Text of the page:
What treasures do you keep in your Family History Kist and what do they mean to you? Share your stories and enjoy other people's family history. Contact beforehand at archives@glasgowlife.org.uk if you have a story to tell. Or just come and listen, share and enjoy.


On the 16th November - 'What Makes Glasgow ; Glasgow - City of Rebellion', The MItchell Library 2.00-3.30pm. Free

A talk with contributions from Dr Catriona MacDonald, Elspeth King, Arthur McIver and Dr William Kenefick.


Ms Cairns said that brings us neatly onto the Duke Wellington and his headline making cone. Ms Cairns said that she didn't think the Duke had been in the headlines this frequently since Waterloo. Some great headlines though, with Ms Cairns favourite being "Cone No Dae That".

Secretary's Report

Mrs McNae reminded members that in the event of adverse weather on the day of an ordinary meeting that members should phone Adelaides on 0141 248 4970 or, alternatively, check for a post on the Old Glasgow Club website.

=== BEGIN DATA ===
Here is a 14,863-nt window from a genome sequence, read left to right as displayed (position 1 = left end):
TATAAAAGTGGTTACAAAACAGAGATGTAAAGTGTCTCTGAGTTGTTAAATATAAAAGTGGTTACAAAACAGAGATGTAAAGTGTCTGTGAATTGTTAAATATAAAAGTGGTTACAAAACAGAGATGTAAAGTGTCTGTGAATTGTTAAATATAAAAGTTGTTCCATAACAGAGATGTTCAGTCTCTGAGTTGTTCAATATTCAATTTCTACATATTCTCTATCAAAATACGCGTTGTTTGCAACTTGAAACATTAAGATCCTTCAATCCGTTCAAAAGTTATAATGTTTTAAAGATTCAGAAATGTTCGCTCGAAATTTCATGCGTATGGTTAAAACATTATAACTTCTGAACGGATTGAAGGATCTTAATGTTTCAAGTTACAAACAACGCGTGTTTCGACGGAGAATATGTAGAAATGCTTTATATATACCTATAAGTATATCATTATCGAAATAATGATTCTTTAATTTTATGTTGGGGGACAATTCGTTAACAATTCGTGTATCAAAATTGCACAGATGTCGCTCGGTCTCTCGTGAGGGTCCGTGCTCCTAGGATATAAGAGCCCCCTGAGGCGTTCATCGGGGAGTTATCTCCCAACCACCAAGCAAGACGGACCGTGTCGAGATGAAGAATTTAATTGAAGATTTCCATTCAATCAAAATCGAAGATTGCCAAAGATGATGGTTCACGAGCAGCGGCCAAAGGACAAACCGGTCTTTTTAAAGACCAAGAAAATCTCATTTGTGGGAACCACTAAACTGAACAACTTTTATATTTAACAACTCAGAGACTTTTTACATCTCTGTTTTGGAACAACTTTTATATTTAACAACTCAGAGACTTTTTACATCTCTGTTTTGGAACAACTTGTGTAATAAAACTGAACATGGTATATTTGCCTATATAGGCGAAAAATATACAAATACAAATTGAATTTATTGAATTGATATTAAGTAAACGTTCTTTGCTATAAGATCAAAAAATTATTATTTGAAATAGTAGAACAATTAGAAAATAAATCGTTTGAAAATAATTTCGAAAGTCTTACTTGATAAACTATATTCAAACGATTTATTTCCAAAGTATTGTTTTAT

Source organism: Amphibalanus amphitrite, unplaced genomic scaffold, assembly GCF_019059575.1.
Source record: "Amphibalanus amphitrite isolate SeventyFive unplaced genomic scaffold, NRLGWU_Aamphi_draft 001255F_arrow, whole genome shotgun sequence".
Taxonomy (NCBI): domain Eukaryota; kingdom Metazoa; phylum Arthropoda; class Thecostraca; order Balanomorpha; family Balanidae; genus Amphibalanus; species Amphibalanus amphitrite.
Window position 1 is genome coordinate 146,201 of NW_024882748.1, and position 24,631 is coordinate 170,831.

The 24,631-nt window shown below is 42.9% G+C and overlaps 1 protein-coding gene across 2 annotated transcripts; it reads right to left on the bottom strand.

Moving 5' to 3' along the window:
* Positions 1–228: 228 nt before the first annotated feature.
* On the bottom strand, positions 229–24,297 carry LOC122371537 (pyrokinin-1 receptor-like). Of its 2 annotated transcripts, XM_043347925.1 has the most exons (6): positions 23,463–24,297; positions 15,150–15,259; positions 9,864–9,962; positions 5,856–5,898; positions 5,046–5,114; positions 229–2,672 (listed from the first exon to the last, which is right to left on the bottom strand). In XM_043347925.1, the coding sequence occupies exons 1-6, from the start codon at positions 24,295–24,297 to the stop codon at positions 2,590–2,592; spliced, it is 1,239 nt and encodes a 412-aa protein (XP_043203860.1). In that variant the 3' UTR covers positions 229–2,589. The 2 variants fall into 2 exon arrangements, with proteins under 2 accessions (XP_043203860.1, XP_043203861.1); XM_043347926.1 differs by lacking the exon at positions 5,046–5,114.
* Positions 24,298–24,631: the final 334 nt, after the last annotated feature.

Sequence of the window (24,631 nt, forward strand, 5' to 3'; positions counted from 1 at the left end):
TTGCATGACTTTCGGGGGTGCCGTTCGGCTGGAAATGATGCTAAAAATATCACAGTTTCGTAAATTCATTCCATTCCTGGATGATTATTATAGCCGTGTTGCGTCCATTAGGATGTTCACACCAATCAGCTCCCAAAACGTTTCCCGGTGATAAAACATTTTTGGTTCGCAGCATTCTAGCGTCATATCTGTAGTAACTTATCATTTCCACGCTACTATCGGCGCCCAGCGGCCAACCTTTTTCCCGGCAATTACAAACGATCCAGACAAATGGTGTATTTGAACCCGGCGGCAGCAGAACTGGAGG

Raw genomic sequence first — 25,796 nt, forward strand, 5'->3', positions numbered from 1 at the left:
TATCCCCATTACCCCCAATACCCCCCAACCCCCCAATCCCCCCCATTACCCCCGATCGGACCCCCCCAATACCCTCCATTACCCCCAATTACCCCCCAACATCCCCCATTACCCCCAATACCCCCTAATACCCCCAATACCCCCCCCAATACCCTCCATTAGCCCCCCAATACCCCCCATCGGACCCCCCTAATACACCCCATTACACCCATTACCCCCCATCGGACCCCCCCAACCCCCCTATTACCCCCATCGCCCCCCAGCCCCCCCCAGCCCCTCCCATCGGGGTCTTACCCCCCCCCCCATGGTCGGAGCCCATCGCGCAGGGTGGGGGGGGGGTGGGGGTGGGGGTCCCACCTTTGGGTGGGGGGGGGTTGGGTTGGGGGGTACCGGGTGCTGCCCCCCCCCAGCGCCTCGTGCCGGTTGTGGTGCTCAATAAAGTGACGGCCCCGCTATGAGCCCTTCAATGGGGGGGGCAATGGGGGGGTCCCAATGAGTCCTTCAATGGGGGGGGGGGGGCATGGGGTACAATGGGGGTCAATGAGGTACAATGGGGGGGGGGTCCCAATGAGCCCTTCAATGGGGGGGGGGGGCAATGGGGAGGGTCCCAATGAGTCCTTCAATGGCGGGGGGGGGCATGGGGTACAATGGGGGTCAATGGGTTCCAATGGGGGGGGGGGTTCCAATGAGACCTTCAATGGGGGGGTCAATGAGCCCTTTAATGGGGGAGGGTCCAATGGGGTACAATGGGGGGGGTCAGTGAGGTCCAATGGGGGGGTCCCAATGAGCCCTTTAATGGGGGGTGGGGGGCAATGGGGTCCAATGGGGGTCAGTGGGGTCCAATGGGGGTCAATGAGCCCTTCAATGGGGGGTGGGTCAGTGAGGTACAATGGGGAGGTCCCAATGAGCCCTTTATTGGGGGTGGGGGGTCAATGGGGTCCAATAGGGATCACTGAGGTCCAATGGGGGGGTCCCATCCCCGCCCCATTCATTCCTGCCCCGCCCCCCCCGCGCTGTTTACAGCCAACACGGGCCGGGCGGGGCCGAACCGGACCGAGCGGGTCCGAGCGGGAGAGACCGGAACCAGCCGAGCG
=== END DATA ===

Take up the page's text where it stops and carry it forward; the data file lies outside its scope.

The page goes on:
Mrs McNae asked if members had visited the club merchandise at the back of the hall for the Glasgow Calendars which are on sale for 4. Mrs McNae also reminded members to take part in the club quiz for this month.


Mrs McNae said that in keeping with the upcoming Glasgow Libraries Archive Awareness week that past president of the Old Glasgow Club, Peter Mortimer had written a new book called 'The Gorbals in the 70s. The book is due out on the 15th November.


A reminder from the Cumbernauld Historical Society that all members of the Old Glasgow Club are welcome to come along to their meetings.


Mrs McNae mentioned that there were lots of interesting exhibitions on in Glasgow Museums at the moment :


Kelvingrove Art Gallery - Jack Vettriano : A Retrospective. On until 23rd February 2014